Halogen bonds: Part 1.

Halogen bonds are less familiar cousins to hydrogen bonds. They are defined as non-covalent interactions (NCI) between a halogen atom (X, acting as a Lewis acid, in accepting electrons) and a Lewis base D donating electrons; D….X-A vs D…H-A. They are superficially surprising, since both D and X look like electron rich species. In fact the electron distribution around X-X (A=X) is highly anisotropic, with the electron rich distribution (the "donor")  being in a torus encircling the bond, and an electron deficient region (the "acceptor") lying along the axis of the bond.

I will start this simple exploration of halogen bonds by a crystal structure search, defined as below, where A in the above definition is also any halogen, the donor D is a tri-alkyl nitrogen donating via a lone pair, the green contact is defined as an intermolecular distance equal to or shorter than the sum of the van der Waals radii together with an angle subtended as N…7A…7A.


The result of such a search is shown below:

There are surprises.

  1. The sparsity of hits. If the search is repeated with A = N, O or S, only six further hits are obtained, all with A=N and X=I with one example of X=Br.
  2. There is a hot-spot at an N…I distance of 2.37Å, a massive 1.2Å shorter than the combined van der Waals radii of N and I, and with a linear N…I-I angle.

This next search replaces A with a carbon instead of a halogen. The hot-spot moves to ~2.8Å, still much shorter than the combined van der Waals radii,  and there are rather more hits this time.


I will next start with a simple exploration of how the electron density on I2 changes when it accepts an electron from a donor D (ωB97XD/Def2-TZVPP-PP calculation). The following is an electron density difference isosurface (0.002au) showing how the density changes. The red phase is increased density, which adds exo to the bond, and the blue is decreased density, mostly at the iodine atom but also in the centre of the bond. These changes have axial symmetry along the axis of the I-I bond.


As usual, if you want to view a 3D model of this surface, click on the graphic above.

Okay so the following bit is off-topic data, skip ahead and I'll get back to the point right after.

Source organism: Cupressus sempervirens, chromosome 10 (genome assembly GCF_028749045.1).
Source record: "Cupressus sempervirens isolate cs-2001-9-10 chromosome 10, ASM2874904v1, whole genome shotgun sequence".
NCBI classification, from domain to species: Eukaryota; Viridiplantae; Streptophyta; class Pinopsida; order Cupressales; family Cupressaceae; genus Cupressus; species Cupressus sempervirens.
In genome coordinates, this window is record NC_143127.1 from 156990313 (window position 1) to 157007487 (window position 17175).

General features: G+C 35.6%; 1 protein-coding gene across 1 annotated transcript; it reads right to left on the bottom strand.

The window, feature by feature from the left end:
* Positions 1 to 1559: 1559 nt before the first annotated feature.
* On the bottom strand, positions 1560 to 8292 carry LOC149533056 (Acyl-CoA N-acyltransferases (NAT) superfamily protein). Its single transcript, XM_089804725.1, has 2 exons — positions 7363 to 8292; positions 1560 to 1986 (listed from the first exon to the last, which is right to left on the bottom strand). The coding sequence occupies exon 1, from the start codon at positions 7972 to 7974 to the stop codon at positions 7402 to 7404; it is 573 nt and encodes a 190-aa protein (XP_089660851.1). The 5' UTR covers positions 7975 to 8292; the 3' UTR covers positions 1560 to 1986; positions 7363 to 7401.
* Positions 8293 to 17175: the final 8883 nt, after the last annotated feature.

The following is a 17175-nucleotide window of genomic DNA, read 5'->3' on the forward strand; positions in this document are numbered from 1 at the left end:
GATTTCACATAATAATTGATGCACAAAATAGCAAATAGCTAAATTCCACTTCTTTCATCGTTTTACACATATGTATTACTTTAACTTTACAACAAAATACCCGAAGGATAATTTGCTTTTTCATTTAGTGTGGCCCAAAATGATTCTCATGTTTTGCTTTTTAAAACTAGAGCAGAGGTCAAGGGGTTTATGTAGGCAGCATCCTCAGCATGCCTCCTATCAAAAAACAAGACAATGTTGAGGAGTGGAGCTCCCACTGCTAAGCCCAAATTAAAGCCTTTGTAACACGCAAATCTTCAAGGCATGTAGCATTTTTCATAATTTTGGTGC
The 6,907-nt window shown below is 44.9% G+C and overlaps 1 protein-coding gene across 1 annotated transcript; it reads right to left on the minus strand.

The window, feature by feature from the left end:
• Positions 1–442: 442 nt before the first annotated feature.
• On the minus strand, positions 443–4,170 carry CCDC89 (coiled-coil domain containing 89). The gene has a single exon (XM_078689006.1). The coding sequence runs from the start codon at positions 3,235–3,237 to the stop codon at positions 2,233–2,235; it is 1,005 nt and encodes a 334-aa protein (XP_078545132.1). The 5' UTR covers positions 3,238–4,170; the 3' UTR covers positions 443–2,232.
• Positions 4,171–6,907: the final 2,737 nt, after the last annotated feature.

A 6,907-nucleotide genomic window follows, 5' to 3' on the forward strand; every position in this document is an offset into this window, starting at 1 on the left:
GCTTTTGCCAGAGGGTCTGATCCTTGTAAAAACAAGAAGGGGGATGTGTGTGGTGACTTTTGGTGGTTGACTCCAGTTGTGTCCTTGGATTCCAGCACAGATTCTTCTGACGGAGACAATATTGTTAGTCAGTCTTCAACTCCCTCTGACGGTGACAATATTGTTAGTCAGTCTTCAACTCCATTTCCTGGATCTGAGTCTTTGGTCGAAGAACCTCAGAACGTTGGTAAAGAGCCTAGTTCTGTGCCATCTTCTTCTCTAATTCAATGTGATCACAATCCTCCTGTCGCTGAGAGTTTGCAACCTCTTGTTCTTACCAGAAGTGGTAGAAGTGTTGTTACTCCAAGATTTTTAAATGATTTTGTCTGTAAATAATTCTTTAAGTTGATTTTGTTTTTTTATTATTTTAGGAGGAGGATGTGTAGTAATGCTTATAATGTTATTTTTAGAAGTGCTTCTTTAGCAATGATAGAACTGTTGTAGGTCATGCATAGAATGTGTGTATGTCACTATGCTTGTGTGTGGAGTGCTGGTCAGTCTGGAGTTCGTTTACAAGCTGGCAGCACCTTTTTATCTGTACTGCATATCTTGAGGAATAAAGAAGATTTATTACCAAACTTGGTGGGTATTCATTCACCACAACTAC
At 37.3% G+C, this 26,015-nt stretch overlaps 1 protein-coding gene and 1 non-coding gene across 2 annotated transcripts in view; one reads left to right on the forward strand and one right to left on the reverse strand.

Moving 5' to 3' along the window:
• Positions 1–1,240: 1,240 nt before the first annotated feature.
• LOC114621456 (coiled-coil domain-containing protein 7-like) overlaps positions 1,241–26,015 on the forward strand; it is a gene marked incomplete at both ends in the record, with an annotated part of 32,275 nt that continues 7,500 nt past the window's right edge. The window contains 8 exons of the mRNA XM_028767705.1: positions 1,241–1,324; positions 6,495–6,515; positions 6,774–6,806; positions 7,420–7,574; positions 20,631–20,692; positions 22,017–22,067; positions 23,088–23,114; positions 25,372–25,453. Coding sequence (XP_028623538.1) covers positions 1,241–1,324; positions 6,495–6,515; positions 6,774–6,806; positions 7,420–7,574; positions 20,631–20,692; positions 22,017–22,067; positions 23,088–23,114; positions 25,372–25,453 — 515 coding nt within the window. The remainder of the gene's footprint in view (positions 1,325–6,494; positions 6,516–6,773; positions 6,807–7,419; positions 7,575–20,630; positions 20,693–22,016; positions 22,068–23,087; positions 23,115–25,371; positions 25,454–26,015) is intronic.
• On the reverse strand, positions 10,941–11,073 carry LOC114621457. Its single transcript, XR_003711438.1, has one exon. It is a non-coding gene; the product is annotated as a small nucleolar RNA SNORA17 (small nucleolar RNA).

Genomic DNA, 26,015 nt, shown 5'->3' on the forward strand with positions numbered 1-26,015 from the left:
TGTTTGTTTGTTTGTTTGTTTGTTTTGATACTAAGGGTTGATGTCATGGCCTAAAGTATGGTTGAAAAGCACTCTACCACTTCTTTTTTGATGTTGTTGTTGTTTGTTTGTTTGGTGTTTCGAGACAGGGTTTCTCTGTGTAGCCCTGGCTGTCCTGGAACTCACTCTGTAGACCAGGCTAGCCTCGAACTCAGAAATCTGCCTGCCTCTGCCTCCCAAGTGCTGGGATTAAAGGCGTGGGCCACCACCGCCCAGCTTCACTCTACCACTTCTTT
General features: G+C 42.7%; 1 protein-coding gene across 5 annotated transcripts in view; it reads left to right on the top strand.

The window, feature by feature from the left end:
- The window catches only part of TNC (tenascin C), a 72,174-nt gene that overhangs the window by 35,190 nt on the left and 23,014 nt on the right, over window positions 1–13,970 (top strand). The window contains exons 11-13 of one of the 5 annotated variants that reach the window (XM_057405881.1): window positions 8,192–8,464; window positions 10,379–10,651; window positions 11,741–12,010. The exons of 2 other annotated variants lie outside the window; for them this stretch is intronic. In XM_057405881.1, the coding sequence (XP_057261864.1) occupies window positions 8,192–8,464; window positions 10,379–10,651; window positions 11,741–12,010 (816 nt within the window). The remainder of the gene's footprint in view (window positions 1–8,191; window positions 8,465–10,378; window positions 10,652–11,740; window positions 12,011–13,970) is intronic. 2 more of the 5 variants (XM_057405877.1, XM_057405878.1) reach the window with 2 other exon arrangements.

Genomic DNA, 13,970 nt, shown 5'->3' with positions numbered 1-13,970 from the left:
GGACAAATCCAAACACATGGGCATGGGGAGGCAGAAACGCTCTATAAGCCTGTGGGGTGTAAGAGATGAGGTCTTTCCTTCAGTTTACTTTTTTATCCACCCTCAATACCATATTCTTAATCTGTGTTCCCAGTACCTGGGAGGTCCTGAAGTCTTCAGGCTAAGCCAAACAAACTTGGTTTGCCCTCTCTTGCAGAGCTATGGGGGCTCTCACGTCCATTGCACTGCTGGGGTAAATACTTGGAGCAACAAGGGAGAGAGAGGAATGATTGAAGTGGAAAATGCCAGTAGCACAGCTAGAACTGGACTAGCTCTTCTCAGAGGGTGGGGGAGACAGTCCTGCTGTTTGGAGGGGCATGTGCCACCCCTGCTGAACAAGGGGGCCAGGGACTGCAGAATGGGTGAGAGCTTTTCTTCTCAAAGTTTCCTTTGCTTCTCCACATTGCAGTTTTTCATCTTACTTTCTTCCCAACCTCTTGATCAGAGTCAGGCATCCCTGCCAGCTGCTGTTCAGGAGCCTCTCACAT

This next difference map shows the inverse, i.e. what happens when an electron is removed from I2 to form a radical cation. Again blue shows decreased density, and this is not axially symmetric, coming from the π-system (more specifically just one of the π-MOs;  the orthogonal π-manifold actually gains red density). This is a nice way of showing that  I2  accepts electrons into the σ-manifold and looses them from the π-manifold. In other words, the density responds in a very anisotropic way to addition or loss of electrons.


In part 2, I will focus on one of the examples, HEKZOO[cite]10.5517/CCYJN03[/cite] as published in 2012[cite]10.1021/cg300669t[/cite]. This is a complex between the base DABCO and molecular iodine, in which the DABCO donates electrons into that I2 σ-manifold.

There are only three significant hits with D=di-alkyloxygen rather than nitrogen. The first two[cite]10.5517/CC4YVHD[/cite],[cite]10.5517/CCX3X0X[/cite] involve X-A=I-I with a D…X distance of 2.8Aring; and the third X-A=Cl-Cl.

I have now added also the density difference map for the base DABCO as a model for the donor D. Note that for this base, when an electron is lost to form the radical cation, the density reduces not just at the nitrogen lone pairs, but also the adjacent C-C bonds.

DABCO Density

This post is the first I have written since hearing the very sad news about the death of Paul Schleyer. He was a frequent commentator on these posts, and his towering presence over the last sixty years in chemistry will be sorely missed.


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